Update: have just done a dress-rehearsal with the two GS’ in there. They fit, in a top and tail arrangement. That was on the side stands. Ideally I’d like to have them on Pitbull stands to make life easier. I really don’t want to be strapping these behemoths down.

I helped a mate convert a van to a camper a couple years ago, after 3 people tried, I was the one who was able to fit a roof fan properly without it leaking.

Fit solar to the roof. Judging from your budget, get a Jackery system, then you can have 240v when you need it at the track, as well as 12v for lights.


If doing trackdays and no garaging etc consider a small night/diesel heater fitted in trailer for those inclement periods that you can shelterin trailer without having to sit in the car reducing your range with heating on and bulky leathers


Also bear in mind your weights ( approx numbers below)
X2 gs fully loaded 530kgs with fuel etc

Trailer max weight 1300kgs
Unladen 498kgs

You have a payload capacity of
800kgs - 530kgs = 270kgs for other goodies

And then lets not mention the Tesla towing capacity …
Word of warning DO NOT EXCEED THE SPECS GIVEN OF THE CAPACITY/NOSE WEIGHT have seen quite a few detachments caused by towing attachment failures over the years on Tesla’s due to misuse.


The first use of the trailer + Tesla combo went well. @pricetta and I had our first trackday of the year up at Snetterton, in Norfolk (~90 miles away). The journey was uneventful really with only one snag (seen below in pics). We charged once on the way and unhitching at the Supercharger was easy enough, taking only a minute.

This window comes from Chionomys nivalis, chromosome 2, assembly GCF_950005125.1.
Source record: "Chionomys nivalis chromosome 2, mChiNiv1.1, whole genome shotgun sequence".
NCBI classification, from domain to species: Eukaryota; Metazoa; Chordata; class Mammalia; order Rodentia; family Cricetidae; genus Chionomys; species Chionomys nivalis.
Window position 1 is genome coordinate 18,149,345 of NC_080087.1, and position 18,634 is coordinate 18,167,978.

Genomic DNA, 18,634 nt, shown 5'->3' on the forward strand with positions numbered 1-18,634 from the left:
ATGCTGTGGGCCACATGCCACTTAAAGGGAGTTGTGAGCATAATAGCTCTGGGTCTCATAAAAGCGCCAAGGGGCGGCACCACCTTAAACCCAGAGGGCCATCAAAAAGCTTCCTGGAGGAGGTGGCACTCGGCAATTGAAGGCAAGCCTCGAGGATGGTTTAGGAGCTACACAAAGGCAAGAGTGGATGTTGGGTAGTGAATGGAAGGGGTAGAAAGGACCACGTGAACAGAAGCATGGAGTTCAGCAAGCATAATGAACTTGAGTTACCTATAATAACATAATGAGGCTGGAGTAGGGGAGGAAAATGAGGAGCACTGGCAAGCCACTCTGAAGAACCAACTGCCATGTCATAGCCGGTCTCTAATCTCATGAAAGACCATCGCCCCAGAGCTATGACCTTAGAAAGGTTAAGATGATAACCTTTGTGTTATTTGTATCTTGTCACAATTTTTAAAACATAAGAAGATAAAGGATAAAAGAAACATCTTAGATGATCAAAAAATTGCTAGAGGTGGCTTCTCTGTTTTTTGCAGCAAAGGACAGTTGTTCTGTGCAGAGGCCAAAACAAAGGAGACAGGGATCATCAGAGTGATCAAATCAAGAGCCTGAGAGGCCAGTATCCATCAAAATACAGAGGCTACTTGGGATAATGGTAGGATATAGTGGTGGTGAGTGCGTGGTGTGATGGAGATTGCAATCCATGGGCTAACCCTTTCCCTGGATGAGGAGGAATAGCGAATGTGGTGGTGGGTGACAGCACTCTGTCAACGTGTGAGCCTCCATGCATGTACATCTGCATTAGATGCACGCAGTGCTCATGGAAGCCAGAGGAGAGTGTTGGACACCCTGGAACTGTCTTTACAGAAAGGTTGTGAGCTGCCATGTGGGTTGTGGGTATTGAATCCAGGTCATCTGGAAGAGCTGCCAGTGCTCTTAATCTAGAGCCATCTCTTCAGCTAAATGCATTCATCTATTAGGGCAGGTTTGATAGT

We used approx double the amount of energy than usual, so that left us with about half range. The car wasn’t very good at estimating range before setting off, but that’s not unsurprising considering it doesn’t know how heavy the trailer is (could assume max allowed weight and adjust from there though).

Claire and I both need to learn HTF you reverse a trailer, as we had a go and got it totally wrong. All thoughts of “how hard can it be” quickly went out the window. Think we need to go on a brief trailer course driving :slight_smile:

The trackday itself was good, in that we came home with both bikes in one piece. It rained in the morning, but we elected not to go out on track as wet + cold is not really a condition the tyres will work well in, even with tyre warmers. That turned out to be a most sensible decision as every session was red flagged and the recovery truck guy really earnt his pay that day as he was bringing bashed up and muddy bikes back all the time.